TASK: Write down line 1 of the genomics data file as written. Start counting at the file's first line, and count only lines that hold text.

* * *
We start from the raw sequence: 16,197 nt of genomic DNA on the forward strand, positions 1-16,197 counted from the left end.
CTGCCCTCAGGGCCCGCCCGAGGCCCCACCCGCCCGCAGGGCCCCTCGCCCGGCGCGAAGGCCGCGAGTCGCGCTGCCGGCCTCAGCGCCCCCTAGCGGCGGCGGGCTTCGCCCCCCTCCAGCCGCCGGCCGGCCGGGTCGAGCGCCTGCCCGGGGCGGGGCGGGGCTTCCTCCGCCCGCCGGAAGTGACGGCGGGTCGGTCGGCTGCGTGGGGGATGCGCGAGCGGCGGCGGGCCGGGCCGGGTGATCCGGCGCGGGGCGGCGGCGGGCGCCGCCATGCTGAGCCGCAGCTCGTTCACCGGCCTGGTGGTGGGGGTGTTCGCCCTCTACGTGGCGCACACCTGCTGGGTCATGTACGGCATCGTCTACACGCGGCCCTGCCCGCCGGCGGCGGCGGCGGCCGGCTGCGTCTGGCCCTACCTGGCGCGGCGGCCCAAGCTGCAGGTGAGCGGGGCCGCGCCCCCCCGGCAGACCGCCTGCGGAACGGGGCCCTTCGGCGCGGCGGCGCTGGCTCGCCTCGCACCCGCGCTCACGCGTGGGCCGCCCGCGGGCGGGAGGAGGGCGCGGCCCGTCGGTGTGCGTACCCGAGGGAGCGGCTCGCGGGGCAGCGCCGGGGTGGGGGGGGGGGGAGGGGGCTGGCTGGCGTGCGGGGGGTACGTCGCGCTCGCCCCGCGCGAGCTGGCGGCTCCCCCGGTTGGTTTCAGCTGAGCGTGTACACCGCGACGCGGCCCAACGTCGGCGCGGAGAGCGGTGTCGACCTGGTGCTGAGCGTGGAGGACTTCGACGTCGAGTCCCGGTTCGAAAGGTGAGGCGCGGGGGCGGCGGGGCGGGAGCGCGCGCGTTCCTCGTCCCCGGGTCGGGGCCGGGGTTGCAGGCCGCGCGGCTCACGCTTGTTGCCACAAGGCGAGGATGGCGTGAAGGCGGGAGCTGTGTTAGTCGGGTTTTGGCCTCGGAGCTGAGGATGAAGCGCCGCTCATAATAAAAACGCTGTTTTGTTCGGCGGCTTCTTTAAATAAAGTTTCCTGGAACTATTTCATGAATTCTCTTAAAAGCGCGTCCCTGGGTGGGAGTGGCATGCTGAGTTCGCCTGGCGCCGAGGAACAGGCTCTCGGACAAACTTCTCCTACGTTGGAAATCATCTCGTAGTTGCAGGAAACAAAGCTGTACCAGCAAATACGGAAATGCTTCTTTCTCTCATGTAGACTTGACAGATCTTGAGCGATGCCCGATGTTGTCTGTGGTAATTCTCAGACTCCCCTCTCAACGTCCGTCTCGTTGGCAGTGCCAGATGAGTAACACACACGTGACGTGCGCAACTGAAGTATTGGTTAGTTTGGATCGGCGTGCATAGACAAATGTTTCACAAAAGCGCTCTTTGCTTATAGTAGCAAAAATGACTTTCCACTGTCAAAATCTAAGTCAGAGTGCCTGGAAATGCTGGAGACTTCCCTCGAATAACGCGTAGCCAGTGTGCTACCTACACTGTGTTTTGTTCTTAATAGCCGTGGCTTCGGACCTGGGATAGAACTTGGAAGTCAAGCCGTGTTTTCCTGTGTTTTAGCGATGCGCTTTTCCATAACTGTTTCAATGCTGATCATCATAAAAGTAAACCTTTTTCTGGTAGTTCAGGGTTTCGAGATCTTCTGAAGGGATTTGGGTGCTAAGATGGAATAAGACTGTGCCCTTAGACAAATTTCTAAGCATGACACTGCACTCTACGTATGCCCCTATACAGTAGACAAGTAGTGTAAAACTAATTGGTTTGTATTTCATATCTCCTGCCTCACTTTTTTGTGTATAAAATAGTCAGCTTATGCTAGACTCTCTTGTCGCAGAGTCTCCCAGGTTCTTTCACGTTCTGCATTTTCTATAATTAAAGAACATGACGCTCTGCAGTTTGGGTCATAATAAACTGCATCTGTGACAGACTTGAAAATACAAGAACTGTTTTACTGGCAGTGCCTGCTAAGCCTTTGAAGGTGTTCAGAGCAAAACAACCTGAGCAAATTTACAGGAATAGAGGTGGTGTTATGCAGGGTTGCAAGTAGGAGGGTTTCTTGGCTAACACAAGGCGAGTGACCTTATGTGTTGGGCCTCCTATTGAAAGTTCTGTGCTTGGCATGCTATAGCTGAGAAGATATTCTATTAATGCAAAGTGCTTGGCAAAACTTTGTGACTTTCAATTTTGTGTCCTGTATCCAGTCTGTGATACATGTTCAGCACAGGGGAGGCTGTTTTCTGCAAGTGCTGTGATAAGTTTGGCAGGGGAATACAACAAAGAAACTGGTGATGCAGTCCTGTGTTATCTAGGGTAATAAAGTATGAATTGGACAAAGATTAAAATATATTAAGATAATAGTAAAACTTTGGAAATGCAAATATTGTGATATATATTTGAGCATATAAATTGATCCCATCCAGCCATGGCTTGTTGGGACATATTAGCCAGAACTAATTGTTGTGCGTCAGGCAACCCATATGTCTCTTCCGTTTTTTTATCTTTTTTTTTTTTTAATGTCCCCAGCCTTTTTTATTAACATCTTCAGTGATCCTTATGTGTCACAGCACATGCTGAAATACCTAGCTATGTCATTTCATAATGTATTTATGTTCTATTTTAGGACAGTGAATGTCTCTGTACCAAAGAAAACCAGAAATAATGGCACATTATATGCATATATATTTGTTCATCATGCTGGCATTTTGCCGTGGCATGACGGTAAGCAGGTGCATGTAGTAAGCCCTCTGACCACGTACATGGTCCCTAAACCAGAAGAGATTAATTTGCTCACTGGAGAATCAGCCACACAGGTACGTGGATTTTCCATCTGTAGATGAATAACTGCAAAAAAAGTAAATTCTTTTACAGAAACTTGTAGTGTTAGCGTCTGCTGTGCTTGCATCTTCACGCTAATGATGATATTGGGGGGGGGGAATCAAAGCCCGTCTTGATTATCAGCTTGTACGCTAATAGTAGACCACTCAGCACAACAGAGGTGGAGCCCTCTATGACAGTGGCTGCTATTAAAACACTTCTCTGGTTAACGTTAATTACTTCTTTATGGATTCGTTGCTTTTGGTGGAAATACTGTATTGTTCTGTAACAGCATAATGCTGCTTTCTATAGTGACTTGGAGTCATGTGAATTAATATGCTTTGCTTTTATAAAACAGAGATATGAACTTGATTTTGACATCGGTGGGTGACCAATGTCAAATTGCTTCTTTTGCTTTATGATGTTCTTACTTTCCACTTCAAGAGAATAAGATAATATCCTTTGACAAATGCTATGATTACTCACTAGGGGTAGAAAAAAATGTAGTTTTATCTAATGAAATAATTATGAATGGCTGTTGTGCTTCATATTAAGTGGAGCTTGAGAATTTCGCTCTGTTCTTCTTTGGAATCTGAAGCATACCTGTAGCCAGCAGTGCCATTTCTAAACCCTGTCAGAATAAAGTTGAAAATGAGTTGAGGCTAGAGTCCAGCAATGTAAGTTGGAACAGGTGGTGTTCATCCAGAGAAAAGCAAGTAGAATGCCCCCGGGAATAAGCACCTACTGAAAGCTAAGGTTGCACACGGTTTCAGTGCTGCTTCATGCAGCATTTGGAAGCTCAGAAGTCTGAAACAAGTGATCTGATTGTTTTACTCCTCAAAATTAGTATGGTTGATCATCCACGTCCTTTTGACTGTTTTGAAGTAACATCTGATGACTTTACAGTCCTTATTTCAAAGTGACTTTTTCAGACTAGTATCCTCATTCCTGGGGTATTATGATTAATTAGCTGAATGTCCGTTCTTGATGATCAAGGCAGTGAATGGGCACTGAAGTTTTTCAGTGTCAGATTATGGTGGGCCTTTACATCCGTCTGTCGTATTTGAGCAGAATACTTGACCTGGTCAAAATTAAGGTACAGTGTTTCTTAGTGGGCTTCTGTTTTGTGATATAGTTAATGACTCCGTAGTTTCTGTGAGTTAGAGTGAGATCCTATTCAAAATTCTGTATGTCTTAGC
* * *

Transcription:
We start from the raw sequence: 16,197 nt of genomic DNA on the forward strand, positions 1-16,197 counted from the left end.